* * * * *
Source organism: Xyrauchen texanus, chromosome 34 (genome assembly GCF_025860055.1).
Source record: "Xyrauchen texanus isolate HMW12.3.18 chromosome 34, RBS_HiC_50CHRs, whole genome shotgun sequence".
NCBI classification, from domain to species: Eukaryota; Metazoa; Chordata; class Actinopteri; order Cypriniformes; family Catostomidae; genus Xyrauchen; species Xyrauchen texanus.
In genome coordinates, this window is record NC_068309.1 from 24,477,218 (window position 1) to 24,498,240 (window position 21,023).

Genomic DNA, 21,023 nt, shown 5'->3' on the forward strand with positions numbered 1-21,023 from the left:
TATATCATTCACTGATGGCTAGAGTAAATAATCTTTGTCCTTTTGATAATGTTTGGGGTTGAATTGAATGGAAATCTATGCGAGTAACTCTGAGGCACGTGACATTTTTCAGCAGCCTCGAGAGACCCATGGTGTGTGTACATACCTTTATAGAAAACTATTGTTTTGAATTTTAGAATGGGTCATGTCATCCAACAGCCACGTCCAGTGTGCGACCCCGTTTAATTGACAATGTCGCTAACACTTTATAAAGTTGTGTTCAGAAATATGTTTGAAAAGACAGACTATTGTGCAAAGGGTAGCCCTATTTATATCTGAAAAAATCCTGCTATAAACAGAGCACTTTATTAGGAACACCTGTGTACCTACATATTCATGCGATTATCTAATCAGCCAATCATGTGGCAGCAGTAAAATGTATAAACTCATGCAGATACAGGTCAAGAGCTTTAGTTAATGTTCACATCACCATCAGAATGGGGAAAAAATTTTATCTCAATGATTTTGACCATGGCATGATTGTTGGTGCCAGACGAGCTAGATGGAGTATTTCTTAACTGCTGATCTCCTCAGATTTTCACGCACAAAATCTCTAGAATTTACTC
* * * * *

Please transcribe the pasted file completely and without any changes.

Source organism: Xyrauchen texanus, chromosome 34 (genome assembly GCF_025860055.1).
Source record: "Xyrauchen texanus isolate HMW12.3.18 chromosome 34, RBS_HiC_50CHRs, whole genome shotgun sequence".
NCBI classification, from domain to species: Eukaryota; Metazoa; Chordata; class Actinopteri; order Cypriniformes; family Catostomidae; genus Xyrauchen; species Xyrauchen texanus.
In genome coordinates, this window is record NC_068309.1 from 24,477,218 (window position 1) to 24,498,240 (window position 21,023).

Genomic DNA, 21,023 nt, shown 5'->3' on the forward strand with positions numbered 1-21,023 from the left:
TATATCATTCACTGATGGCTAGAGTAAATAATCTTTGTCCTTTTGATAATGTTTGGGGTTGAATTGAATGGAAATCTATGCGAGTAACTCTGAGGCACGTGACATTTTTCAGCAGCCTCGAGAGACCCATGGTGTGTGTACATACCTTTATAGAAAACTATTGTTTTGAATTTTAGAATGGGTCATGTCATCCAACAGCCACGTCCAGTGTGCGACCCCGTTTAATTGACAATGTCGCTAACACTTTATAAAGTTGTGTTCAGAAATATGTTTGAAAAGACAGACTATTGTGCAAAGGGTAGCCCTATTTATATCTGAAAAAATCCTGCTATAAACAGAGCACTTTATTAGGAACACCTGTGTACCTACATATTCATGCGATTATCTAATCAGCCAATCATGTGGCAGCAGTAAAATGTATAAACTCATGCAGATACAGGTCAAGAGCTTTAGTTAATGTTCACATCACCATCAGAATGGGGAAAAAATTTTATCTCAATGATTTTGACCATGGCATGATTGTTGGTGCCAGACGAGCTAGATGGAGTATTTCTTAACTGCTGATCTCCTCAGATTTTCACGCACAAAATCTCTAGAATTTACTC